Sponsored By

The NBA playoffs are in full-speed and whether your team is winning or losing their series, all attention was on the Knicks earlier this week. Not because of the team's rather pathetic attempt to beat the Heat, but because power forward-center Amare Stoudemire injured himself after the Knicks' 104-94 loss to the Heat Monday night.How, you ask? Well, out of extreme anger he punched a glass case containing a fire extinguisher and as a result suffered a laceration on the inside of his palm, on the side of his hand closest to the pinkie.

Heather Caliendo

May 4, 2012

2 Min Read
Amare Stoudemire, the next spokesperson for plastics?

The NBA playoffs are in full-speed and whether your team is winning or losing their series, all attention was on the Knicks earlier this week. Not because of the team's rather pathetic attempt to beat the Heat, but because power forward-center Amare Stoudemire injured himself after the Knicks' 104-94 loss to the Heat Monday night.

How, you ask? Well, out of extreme anger he punched a glass case containing a fire extinguisher and as a result suffered a laceration on the inside of his palm, on the side of his hand closest to the pinkie.

i.pngSure, punching a container with a fire extinguisher is not the smartest move to make. But here's the kicker, one person who witnessed Stoudemire hitting the glass surrounding the fire extinguisher told ESPN he didn't haul off and punch the glass; he hit it out of frustration.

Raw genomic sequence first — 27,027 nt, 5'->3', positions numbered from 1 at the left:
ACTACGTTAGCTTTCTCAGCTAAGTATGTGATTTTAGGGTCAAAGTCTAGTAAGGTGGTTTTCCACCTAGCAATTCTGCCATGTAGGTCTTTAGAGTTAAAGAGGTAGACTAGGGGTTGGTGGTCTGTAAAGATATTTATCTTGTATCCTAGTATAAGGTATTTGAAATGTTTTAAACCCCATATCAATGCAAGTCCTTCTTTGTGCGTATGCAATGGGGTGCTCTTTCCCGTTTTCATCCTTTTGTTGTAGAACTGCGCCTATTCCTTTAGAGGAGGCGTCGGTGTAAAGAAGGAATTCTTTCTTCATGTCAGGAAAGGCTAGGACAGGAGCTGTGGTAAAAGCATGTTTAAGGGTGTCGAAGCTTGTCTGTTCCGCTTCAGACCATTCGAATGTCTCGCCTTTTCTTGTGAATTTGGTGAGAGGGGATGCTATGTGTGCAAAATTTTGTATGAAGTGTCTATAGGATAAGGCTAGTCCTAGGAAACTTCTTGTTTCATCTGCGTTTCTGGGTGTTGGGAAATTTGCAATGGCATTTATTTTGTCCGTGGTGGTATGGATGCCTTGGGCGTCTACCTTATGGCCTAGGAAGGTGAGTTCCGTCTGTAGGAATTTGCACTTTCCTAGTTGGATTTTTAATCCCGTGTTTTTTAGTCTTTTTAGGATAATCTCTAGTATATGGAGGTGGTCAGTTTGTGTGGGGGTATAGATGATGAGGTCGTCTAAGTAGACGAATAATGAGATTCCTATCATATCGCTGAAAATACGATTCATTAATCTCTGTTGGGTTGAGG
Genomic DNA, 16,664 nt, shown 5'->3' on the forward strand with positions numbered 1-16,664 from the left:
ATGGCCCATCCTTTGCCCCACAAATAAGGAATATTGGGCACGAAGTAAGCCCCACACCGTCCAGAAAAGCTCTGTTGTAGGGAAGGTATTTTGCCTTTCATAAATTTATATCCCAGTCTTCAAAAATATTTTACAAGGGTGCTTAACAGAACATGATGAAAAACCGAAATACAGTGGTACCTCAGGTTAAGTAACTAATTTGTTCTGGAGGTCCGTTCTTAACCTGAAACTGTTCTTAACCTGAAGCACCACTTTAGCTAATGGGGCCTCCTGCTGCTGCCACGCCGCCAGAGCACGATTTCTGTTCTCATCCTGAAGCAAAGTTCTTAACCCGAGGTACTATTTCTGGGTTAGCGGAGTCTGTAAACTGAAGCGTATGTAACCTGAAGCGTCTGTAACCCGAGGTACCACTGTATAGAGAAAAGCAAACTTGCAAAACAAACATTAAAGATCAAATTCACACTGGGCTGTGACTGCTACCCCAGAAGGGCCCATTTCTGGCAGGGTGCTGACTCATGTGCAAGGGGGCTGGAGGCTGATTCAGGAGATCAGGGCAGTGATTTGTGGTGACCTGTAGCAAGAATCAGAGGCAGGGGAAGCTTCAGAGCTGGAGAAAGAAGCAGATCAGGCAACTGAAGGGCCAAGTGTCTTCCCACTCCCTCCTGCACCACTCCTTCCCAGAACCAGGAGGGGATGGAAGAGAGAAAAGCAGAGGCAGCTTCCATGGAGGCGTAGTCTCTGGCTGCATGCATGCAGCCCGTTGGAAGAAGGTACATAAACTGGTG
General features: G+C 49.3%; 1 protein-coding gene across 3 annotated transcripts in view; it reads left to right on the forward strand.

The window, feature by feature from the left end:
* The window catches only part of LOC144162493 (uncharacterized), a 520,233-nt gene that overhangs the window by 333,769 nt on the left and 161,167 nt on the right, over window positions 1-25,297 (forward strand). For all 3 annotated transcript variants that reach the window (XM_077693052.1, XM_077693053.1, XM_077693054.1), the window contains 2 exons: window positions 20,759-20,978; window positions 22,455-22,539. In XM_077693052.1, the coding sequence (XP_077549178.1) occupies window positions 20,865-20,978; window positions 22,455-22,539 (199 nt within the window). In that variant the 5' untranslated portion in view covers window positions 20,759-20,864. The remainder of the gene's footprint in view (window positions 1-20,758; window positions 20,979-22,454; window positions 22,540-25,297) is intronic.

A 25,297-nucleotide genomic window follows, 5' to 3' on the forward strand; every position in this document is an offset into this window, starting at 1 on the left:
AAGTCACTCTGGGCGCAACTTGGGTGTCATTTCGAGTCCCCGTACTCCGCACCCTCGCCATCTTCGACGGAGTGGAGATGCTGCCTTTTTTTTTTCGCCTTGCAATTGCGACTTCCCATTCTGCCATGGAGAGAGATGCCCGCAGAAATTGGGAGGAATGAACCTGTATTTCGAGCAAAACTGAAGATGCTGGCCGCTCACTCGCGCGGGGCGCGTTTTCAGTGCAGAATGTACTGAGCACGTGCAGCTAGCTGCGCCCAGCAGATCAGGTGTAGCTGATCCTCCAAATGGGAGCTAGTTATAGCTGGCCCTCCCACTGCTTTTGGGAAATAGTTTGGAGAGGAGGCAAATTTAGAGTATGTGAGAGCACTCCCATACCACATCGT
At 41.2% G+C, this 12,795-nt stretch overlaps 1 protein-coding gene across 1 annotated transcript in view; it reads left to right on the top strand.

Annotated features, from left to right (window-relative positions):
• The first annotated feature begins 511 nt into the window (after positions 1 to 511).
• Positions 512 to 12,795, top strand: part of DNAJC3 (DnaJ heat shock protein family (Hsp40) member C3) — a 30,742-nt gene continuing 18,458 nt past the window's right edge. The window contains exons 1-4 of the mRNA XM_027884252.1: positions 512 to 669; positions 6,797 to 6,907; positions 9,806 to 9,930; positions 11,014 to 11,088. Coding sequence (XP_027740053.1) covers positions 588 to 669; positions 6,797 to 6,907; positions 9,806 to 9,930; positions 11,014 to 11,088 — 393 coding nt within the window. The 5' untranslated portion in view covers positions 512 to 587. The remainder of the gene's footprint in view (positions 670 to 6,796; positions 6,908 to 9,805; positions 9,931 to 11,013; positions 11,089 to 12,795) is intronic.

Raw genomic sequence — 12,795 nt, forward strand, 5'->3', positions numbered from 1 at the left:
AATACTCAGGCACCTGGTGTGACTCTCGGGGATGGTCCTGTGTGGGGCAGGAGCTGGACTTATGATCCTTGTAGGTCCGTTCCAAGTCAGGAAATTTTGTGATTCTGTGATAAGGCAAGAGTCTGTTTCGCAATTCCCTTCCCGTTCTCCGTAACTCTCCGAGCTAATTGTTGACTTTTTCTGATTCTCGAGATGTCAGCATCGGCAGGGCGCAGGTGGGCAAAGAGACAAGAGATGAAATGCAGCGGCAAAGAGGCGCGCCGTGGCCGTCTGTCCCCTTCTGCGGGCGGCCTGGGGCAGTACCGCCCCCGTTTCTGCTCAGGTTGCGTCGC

"He kind of slapped it, but with a closed fist. He said he thought it was plastic instead of glass."

You can take Stoudemire's ill-advised fight with a fire extinguisher more than one way, proclaim he's an idiot, laugh at the Knicks, or look at it as a positive PR story for plastics.

Think about it, Stoudemire didn't really want to injure his hand, forcing him to sit out a game. He just tried to express frustration and had assumed his hand would meet plastic, which would have probably provided an injury-free situation. This says something about Stoduemire's view of the strength of plastic - that it could withhold a punch, or slap, from a 260-pound man.

Perhaps Stoudemire could start appearing in commercials for plastics where he punches acrylic or polycarbonate to i.pngshowcase the strength of plastics. Maybe at the next NPE, he can make an appearance where he punches plastic and then signs autographs. Heck, he could sign pieces of plastic for autographs.

In fact, perhaps plastics and the NBA can have a new partnership similar to Gatorade, where plastic containers will be provided to players after games - and they can punch it if they feel the need to express their frustration.

When it comes down to it, we all know Stoudemire wouldn't have been injured if the fire extinguisher container were made out of glass instead of plastic.

Oh, hotheaded NBA players - just one more example of the strength of plastics.

What are your thoughts about Stoudemire and his fight with a fire extinguisher? Should he be the next spokesperson for plastics?

Sign up for the PlasticsToday NewsFeed newsletter.

You May Also Like